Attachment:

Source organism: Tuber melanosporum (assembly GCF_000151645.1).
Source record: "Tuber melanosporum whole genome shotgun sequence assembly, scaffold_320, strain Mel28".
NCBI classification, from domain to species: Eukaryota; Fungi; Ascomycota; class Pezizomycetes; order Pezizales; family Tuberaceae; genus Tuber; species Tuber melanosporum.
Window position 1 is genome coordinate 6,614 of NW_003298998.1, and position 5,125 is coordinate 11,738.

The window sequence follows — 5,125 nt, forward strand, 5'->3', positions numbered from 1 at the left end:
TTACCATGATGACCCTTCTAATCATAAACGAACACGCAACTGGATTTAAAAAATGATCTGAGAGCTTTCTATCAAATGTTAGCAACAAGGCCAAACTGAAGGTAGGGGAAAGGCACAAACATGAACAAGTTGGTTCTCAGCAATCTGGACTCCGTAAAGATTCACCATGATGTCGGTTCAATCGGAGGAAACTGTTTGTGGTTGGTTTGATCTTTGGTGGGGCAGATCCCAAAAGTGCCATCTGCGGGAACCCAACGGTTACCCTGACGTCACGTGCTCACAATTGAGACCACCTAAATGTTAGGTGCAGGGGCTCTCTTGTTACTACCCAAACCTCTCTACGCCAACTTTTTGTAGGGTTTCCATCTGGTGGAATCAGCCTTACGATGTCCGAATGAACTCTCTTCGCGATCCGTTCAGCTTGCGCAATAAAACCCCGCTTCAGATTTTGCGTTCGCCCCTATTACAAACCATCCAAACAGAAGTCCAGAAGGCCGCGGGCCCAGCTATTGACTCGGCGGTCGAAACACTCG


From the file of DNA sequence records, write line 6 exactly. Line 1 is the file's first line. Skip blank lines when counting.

TTACCATGATGACCCTTCTAATCATAAACGAACACGCAACTGGATTTAAAAAATGATCTGAGAGCTTTCTATCAAATGTTAGCAACAAGGCCAAACTGAAGGTAGGGGAAAGGCACAAACATGAACAAGTTGGTTCTCAGCAATCTGGACTCCGTAAAGATTCACCATGATGTCGGTTCAATCGGAGGAAACTGTTTGTGGTTGGTTTGATCTTTGGTGGGGCAGATCCCAAAAGTGCCATCTGCGGGAACCCAACGGTTACCCTGACGTCACGTGCTCACAATTGAGACCACCTAAATGTTAGGTGCAGGGGCTCTCTTGTTACTACCCAAACCTCTCTACGCCAACTTTTTGTAGGGTTTCCATCTGGTGGAATCAGCCTTACGATGTCCGAATGAACTCTCTTCGCGATCCGTTCAGCTTGCGCAATAAAACCCCGCTTCAGATTTTGCGTTCGCCCCTATTACAAACCATCCAAACAGAAGTCCAGAAGGCCGCGGGCCCAGCTATTGACTCGGCGGTCGAAACACTCG